An open reduction and internal fixation(ORIF) is a surgical procedure used to fix broken bones that wouldn’t heal properly with basic casting or splinting. It requires two steps: reduction and fixation.
Reducing the Fractured Bone
Reduction, in a medical sense, means putting the bone back in its proper place within the body. Open reduction refers to the need to perform surgery to reset the bone, while a closed reduction can be completed by manipulating the bones externally. Closed reductions are usually performed for hairline fractures while broken bones which are comminuted (broken into multiple fragments, oftentimes including some shattered pieces) and severely displaced (no longer lined up as they naturally belong) are more likely to require an open reduction due to the difficulty of reducing the bone from outside the body.
Fixation of the Fractured Bone
Fixation is the process of installing hardware like screws, rods, pins and plates to hold the bone in place so it doesn’t move before it can heal. These are all installed surgically and remain underneath the skin in an internal fixation procedure.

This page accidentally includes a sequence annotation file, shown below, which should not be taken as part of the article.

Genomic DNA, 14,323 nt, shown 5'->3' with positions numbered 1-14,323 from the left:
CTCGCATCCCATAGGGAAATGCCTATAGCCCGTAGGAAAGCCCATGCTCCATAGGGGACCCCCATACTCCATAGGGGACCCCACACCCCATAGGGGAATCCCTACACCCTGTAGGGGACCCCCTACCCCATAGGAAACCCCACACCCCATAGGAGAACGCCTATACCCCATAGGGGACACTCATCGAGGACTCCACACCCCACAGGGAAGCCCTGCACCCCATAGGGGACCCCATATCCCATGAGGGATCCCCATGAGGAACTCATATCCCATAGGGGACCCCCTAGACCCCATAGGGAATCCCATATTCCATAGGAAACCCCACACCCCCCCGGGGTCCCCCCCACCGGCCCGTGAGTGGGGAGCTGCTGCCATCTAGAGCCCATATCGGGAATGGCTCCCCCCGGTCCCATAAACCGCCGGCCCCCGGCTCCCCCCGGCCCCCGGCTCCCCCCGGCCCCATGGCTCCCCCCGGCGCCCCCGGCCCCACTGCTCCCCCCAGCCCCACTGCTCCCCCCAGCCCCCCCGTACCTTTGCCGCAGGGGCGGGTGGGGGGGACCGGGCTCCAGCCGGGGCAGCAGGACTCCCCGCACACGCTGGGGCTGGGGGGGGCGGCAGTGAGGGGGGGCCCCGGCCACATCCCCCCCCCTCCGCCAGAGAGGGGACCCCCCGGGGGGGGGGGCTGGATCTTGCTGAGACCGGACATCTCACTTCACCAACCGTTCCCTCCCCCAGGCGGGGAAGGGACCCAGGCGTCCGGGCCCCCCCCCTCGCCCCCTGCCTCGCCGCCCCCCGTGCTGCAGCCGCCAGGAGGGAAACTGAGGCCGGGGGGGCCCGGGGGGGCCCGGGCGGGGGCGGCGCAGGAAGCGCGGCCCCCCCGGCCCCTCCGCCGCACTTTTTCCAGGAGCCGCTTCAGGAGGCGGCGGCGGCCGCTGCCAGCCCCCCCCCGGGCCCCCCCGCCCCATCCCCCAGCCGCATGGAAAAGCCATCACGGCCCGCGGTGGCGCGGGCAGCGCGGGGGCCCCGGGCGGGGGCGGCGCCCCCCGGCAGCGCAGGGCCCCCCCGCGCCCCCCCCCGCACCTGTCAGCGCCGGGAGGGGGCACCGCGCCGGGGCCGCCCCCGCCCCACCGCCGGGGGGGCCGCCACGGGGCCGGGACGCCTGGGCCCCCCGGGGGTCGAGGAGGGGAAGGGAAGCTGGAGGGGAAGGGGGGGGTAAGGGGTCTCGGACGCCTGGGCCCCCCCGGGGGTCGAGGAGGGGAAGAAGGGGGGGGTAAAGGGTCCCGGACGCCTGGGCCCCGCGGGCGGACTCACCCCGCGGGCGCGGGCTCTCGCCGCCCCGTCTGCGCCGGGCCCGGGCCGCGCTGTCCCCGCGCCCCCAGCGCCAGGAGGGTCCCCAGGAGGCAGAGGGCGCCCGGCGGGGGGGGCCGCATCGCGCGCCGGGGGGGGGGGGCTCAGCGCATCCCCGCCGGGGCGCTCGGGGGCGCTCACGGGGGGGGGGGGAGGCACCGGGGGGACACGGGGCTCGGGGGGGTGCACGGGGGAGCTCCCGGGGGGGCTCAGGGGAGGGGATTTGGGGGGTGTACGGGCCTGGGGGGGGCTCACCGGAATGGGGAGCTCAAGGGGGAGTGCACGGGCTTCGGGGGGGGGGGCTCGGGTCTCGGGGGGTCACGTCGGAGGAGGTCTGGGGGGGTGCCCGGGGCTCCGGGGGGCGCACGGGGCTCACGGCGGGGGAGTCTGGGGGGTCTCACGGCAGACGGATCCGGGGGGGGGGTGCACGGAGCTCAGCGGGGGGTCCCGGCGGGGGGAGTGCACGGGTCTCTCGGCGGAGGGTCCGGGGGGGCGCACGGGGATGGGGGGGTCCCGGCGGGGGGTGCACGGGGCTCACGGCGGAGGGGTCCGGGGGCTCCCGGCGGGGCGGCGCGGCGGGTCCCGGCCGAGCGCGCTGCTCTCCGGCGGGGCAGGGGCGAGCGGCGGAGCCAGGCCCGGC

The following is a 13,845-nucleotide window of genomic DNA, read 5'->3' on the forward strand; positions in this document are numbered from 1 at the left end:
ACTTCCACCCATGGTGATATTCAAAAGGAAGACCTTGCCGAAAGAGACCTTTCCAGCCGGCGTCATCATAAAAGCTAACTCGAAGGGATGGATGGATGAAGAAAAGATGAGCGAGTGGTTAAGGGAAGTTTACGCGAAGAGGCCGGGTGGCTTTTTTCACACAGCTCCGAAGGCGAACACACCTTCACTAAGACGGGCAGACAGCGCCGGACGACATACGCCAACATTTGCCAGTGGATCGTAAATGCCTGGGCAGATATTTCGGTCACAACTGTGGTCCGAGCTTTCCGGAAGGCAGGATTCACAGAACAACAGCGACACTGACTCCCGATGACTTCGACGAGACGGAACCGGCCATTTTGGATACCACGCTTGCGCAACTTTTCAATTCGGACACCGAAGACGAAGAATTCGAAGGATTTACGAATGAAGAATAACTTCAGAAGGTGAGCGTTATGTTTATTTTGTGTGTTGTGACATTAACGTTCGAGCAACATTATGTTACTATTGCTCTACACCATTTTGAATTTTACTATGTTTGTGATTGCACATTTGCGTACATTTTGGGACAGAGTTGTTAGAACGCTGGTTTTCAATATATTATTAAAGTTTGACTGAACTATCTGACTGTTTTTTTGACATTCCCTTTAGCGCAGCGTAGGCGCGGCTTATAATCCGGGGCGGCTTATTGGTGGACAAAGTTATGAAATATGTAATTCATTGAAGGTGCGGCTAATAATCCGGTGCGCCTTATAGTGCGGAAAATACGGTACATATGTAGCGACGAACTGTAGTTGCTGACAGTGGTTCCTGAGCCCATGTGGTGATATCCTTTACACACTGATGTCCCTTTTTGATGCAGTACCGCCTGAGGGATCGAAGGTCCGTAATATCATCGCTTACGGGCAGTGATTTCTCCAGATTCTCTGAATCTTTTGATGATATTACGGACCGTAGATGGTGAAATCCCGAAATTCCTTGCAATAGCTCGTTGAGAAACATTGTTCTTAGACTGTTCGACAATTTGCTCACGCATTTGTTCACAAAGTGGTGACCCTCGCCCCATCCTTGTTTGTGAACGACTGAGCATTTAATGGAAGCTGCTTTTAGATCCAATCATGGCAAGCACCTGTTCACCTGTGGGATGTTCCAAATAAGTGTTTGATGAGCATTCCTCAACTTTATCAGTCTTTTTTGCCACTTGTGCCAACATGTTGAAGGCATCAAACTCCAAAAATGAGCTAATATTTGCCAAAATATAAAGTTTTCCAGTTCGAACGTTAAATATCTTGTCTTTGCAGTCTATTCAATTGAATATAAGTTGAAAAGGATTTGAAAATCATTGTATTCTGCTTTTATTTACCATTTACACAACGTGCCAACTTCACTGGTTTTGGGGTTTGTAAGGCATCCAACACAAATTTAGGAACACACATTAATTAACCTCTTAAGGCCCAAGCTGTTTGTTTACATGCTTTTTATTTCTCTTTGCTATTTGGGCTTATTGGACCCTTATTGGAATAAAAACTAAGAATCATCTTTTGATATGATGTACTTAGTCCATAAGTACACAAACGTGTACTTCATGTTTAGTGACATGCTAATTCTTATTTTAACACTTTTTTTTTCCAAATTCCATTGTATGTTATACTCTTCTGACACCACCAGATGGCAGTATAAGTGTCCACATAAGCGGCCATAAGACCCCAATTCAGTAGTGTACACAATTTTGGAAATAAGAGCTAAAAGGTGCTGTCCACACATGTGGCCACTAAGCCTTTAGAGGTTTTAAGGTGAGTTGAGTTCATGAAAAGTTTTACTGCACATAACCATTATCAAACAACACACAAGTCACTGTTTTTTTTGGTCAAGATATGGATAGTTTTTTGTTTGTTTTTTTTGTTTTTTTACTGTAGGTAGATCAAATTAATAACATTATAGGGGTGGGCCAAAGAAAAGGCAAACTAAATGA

In our practice, injuries to ankles, wrists, elbows and hips most frequently require ORIF. These fractures are often caused by falls on unsafe walkways, bicycling collisions, and car crashes.
External fixation may be utilized for more severe fractures and with larger bones, such as fractures of the tibia, fibula or femur. In contrast to the internal fixation procedure, an external fixation involves installation of pins through the skin into the bone which are held in place by an external frame around the wound.
If you or a loved one had to undergo an open reduction and fixation as a result of an injury caused by someone else’s carelessness, check out our Free Resources and contact our office to discuss your options. We have free information for victims of slip and falls, car crashes, cycling collisions, pedestrian injuries and many others.